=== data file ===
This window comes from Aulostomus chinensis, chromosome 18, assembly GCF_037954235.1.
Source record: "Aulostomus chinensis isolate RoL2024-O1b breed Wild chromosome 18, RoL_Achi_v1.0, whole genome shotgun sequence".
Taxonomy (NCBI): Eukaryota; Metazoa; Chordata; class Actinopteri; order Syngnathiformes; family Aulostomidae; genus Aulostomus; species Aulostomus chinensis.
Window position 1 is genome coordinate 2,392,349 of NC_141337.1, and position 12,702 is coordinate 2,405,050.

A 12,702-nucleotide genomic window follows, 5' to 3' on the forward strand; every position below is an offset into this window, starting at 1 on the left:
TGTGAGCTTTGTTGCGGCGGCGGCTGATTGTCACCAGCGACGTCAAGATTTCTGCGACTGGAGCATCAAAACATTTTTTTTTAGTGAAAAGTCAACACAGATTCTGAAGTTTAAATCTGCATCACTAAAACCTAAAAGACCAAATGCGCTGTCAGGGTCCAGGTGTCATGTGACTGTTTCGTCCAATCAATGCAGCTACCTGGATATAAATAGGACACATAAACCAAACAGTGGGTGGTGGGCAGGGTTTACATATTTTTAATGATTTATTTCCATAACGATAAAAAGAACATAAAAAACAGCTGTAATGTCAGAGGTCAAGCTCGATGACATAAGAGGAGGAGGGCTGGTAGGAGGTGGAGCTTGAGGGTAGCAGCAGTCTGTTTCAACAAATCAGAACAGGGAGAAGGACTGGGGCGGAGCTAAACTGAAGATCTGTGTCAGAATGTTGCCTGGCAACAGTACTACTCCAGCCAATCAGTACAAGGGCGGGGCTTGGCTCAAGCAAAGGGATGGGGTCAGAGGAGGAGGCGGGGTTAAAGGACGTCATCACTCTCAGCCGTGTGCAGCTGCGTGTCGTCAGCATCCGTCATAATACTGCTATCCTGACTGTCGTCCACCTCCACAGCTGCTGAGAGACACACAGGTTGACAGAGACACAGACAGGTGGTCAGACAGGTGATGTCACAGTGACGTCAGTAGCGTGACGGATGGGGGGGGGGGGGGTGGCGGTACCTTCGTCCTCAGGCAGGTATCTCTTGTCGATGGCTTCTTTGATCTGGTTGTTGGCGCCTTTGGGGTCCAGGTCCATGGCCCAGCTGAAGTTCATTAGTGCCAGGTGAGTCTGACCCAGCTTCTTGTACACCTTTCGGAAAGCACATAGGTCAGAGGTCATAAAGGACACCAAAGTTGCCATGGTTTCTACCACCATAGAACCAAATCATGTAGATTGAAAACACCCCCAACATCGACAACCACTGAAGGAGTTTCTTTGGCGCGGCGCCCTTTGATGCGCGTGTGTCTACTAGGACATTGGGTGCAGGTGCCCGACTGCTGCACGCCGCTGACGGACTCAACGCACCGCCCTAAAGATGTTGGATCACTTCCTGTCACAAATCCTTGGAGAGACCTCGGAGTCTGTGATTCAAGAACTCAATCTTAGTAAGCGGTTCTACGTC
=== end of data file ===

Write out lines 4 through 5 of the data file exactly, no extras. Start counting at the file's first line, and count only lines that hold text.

Window position 1 is genome coordinate 2,392,349 of NC_141337.1, and position 12,702 is coordinate 2,405,050.

A 12,702-nucleotide genomic window follows, 5' to 3' on the forward strand; every position below is an offset into this window, starting at 1 on the left: